Homes with Stories, Lamont, Michigan

Coopersville Observer, June 9, 1922--Some of the new residents of Lamont are building according to their own notions and some are adapting the old homes which have stories.

Louis S. Reynolds, president of the Foote-Reynolds Furniture Company, has a modern home, one hundred feet above the river, with an engine which pumps him water from a spring on the bank.

Stuart Foote, brother-in-law of Louis Reynolds, and president of the Imperial Furniture Company, spends his summer in a house every board of which was dressed by hand. The man who built this home came from Chicago in the 1850s, and went into business in Lamont, but was drowned trying to save a boy who fell through the river ice.

F. M. Koons, manager of the linen department of the Wurzburg store, Grand Rapids, Michigan, is the latest businessman to settle in Lamont. He has bought the home of the Rev. Charles Doolittle, longtime pastor of the Lamont Congregational church. Hundreds of marriages have been celebrated in Mr. Koons' front parlor.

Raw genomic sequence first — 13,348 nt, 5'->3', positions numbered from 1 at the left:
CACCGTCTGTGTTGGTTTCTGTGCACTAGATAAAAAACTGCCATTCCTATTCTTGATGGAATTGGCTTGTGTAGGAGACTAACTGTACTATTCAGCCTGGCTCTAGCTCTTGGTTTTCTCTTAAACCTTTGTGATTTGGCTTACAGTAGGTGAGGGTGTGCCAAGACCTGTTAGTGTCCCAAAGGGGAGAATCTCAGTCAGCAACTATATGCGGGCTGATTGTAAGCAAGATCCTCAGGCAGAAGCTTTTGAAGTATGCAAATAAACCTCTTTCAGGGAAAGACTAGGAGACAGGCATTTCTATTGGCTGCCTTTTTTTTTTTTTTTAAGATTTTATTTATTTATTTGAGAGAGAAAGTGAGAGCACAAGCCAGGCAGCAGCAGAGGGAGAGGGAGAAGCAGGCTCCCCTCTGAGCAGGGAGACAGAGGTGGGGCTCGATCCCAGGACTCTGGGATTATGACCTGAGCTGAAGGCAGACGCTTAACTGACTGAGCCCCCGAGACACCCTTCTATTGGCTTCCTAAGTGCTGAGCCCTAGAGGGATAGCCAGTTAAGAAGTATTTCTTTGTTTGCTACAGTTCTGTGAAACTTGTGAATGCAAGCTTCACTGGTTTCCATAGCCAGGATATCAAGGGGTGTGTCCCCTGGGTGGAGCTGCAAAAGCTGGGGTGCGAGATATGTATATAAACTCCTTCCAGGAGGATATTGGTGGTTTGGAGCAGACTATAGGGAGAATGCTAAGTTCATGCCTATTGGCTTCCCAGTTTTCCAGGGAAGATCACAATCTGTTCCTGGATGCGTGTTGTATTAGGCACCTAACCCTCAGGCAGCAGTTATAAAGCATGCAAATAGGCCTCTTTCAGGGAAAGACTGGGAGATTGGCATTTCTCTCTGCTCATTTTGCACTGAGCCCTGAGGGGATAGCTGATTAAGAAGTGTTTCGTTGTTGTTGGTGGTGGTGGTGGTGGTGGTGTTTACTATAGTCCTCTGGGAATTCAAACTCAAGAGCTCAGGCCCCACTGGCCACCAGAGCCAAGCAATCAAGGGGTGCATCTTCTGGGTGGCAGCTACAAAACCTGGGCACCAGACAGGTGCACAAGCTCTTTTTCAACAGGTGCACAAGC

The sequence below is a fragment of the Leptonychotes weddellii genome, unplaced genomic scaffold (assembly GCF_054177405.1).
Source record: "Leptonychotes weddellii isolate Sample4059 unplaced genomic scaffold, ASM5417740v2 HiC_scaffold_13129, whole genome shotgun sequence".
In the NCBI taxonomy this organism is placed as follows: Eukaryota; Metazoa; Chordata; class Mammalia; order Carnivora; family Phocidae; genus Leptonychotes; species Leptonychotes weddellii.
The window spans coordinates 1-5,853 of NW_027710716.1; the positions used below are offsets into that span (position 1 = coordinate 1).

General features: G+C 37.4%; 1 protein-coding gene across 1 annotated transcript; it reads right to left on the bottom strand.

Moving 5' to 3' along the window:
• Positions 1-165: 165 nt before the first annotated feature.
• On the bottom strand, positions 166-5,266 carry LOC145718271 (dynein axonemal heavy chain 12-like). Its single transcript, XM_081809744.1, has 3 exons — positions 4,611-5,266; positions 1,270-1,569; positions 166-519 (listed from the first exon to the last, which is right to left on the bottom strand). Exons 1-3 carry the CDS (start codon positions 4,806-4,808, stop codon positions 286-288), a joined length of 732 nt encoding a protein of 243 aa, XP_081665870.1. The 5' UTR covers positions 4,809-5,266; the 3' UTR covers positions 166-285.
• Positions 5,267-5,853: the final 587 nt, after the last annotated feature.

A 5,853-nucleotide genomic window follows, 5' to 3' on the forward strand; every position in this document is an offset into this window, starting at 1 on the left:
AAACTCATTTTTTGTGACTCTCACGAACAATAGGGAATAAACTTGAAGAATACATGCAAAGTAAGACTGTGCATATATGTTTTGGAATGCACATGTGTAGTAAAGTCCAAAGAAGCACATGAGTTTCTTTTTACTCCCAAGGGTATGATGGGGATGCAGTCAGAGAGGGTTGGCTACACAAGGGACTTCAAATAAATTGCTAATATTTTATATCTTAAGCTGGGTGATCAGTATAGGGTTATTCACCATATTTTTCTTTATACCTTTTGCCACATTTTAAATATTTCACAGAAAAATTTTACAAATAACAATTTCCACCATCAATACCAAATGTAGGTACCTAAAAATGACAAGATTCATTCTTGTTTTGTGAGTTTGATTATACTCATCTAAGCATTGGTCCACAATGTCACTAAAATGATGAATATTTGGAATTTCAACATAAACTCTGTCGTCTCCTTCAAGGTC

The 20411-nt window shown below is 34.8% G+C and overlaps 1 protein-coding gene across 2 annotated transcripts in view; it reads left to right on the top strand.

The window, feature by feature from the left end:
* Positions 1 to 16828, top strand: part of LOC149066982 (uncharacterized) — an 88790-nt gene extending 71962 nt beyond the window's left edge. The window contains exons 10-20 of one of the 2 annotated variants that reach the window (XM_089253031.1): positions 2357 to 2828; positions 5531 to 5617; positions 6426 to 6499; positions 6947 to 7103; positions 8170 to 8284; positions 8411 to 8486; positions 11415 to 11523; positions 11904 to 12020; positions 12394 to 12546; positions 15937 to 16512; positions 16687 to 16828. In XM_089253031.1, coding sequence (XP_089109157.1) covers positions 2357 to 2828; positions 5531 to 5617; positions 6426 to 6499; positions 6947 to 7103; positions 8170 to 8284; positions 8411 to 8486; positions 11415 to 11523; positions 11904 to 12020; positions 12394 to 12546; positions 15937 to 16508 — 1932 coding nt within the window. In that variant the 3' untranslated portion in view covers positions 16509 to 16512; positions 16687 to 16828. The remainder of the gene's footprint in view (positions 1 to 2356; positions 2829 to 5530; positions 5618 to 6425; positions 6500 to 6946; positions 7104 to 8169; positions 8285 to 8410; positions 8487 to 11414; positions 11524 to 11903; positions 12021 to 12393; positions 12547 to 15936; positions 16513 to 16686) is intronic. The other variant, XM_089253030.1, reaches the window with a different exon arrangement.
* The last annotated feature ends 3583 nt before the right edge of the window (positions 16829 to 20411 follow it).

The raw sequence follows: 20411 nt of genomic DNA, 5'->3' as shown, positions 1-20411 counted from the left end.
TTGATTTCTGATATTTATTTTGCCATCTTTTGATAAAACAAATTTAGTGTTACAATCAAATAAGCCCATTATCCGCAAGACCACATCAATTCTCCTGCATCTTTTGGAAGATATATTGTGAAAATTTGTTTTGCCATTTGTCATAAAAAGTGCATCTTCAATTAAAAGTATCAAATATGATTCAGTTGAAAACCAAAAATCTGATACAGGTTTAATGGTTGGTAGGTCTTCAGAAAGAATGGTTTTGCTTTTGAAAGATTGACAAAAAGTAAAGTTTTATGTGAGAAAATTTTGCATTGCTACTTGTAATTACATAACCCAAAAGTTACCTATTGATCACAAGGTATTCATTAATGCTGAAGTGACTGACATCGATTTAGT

According to the 1870 Census, Ottawa County, Michigan, Rev. Doolittle, born in New York, about 1802, lived in Lamont with his wife, Mary, and two children, Charley, age 18, and Nellie, age 20. Mary Doolittle died February 19, 1876, at Lamont, Michigan, daughter of Arthur and Berthy Norton.

Thomas Woodbury, one of the first settlers of Lamont, whose first wife, Eliza Goodale Woodbury, is buried in Elmwood Cemetery, deeded the site of the Lamont Congregational church to the Congregational church and deeded the site of the Lamont boulevard to the village of Lamont. Woodbury's home, built in 1837, was still standing in 1922, although the pen, in which he used to house his dozen pet deer, has disappeared. His home was located south and a little west of the Congregational church. Thomas died in the poorhouse in Muskegon, Michigan, on March 23, 1888. Northeast Ottawa County People by Boersma

Transcriber: Joan VanSpronsen
Created: 29 July 2013